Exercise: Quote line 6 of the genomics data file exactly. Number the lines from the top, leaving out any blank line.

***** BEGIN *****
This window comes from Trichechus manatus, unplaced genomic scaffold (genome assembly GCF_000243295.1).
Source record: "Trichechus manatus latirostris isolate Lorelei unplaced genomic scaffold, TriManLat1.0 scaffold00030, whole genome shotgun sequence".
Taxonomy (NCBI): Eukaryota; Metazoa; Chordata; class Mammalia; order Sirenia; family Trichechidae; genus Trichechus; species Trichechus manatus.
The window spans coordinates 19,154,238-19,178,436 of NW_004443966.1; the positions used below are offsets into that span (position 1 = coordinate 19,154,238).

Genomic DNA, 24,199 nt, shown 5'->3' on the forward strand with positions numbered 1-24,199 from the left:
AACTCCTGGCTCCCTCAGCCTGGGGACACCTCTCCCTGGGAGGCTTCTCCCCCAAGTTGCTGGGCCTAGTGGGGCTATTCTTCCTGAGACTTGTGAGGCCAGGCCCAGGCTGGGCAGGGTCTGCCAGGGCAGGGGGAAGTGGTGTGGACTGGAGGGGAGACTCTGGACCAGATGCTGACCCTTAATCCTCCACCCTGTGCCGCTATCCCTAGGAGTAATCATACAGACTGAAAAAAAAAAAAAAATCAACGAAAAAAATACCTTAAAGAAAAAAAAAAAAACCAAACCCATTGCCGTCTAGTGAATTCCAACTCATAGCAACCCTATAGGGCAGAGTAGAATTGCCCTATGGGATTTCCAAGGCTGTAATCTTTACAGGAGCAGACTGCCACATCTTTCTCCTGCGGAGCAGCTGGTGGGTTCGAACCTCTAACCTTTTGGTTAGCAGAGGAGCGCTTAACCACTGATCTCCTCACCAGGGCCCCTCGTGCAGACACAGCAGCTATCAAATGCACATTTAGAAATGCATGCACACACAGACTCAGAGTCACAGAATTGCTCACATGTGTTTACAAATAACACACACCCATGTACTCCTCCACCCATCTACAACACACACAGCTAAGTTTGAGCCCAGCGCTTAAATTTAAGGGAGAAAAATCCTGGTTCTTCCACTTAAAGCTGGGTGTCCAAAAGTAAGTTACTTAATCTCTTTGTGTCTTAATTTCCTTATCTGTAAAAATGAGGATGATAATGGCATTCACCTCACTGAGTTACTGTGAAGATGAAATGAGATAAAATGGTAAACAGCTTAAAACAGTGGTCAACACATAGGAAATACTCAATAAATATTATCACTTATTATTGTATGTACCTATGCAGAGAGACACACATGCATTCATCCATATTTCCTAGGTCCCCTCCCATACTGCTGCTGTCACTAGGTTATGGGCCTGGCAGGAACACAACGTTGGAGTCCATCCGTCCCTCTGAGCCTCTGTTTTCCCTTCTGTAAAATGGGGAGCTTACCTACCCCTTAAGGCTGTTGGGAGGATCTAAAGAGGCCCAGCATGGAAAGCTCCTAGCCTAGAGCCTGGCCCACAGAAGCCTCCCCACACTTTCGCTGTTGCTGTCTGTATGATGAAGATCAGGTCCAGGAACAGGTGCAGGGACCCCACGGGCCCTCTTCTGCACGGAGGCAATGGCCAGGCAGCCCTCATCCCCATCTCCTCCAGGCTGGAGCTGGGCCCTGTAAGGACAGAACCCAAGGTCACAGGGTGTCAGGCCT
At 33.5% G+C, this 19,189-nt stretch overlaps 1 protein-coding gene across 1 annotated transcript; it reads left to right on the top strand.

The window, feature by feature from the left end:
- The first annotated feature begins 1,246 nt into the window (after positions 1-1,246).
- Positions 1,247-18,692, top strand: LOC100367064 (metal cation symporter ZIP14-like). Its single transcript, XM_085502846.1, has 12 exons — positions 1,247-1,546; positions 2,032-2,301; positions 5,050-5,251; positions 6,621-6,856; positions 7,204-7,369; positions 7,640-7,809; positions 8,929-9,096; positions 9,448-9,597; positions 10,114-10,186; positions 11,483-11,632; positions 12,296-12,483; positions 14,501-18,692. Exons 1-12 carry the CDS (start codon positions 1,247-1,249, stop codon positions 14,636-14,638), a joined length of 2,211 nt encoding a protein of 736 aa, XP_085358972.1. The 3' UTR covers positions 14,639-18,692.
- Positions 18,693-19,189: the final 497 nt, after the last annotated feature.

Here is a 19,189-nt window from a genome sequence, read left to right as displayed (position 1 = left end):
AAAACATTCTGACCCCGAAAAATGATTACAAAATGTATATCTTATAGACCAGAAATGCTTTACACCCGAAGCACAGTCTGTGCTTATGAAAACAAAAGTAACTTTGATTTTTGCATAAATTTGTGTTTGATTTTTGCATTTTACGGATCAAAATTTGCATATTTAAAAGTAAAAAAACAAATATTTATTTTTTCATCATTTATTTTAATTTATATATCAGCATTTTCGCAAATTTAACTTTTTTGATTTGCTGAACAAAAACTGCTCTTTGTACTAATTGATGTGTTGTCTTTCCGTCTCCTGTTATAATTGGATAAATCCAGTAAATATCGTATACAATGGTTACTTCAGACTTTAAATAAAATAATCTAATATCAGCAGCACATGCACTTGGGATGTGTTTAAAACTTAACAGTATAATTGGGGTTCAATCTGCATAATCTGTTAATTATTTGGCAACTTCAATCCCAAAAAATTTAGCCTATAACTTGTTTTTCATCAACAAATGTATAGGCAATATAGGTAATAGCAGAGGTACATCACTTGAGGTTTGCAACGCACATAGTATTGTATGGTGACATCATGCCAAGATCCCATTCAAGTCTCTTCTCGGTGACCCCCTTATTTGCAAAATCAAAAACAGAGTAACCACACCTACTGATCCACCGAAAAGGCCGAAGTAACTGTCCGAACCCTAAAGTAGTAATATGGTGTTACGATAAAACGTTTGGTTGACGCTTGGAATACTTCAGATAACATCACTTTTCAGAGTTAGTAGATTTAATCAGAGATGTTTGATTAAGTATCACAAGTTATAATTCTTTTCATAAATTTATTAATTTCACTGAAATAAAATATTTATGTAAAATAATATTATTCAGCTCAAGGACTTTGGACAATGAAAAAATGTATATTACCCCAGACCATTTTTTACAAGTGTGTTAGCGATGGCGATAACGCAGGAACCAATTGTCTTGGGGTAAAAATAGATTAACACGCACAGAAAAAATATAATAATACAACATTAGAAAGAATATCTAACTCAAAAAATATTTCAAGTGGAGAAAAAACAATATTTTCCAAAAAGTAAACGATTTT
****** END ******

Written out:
AACTCCTGGCTCCCTCAGCCTGGGGACACCTCTCCCTGGGAGGCTTCTCCCCCAAGTTGCTGGGCCTAGTGGGGCTATTCTTCCTGAGACTTGTGAGGCCAGGCCCAGGCTGGGCAGGGTCTGCCAGGGCAGGGGGAAGTGGTGTGGACTGGAGGGGAGACTCTGGACCAGATGCTGACCCTTAATCCTCCACCCTGTGCCGCTATCCCTAGGAGTAATCATACAGACTGAAAAAAAAAAAAAAATCAACGAAAAAAATACCTTAAAGAAAAAAAAAAAAACCAAACCCATTGCCGTCTAGTGAATTCCAACTCATAGCAACCCTATAGGGCAGAGTAGAATTGCCCTATGGGATTTCCAAGGCTGTAATCTTTACAGGAGCAGACTGCCACATCTTTCTCCTGCGGAGCAGCTGGTGGGTTCGAACCTCTAACCTTTTGGTTAGCAGAGGAGCGCTTAACCACTGATCTCCTCACCAGGGCCCCTCGTGCAGACACAGCAGCTATCAAATGCACATTTAGAAATGCATGCACACACAGACTCAGAGTCACAGAATTGCTCACATGTGTTTACAAATAACACACACCCATGTACTCCTCCACCCATCTACAACACACACAGCTAAGTTTGAGCCCAGCGCTTAAATTTAAGGGAGAAAAATCCTGGTTCTTCCACTTAAAGCTGGGTGTCCAAAAGTAAGTTACTTAATCTCTTTGTGTCTTAATTTCCTTATCTGTAAAAATGAGGATGATAATGGCATTCACCTCACTGAGTTACTGTGAAGATGAAATGAGATAAAATGGTAAACAGCTTAAAACAGTGGTCAACACATAGGAAATACTCAATAAATATTATCACTTATTATTGTATGTACCTATGCAGAGAGACACACATGCATTCATCCATATTTCCTAGGTCCCCTCCCATACTGCTGCTGTCACTAGGTTATGGGCCTGGCAGGAACACAACGTTGGAGTCCATCCGTCCCTCTGAGCCTCTGTTTTCCCTTCTGTAAAATGGGGAGCTTACCTACCCCTTAAGGCTGTTGGGAGGATCTAAAGAGGCCCAGCATGGAAAGCTCCTAGCCTAGAGCCTGGCCCACAGAAGCCTCCCCACACTTTCGCTGTTGCTGTCTGTATGATGAAGATCAGGTCCAGGAACAGGTGCAGGGACCCCACGGGCCCTCTTCTGCACGGAGGCAATGGCCAGGCAGCCCTCATCCCCATCTCCTCCAGGCTGGAGCTGGGCCCTGTAAGGACAGAACCCAAGGTCACAGGGTGTCAGGCCT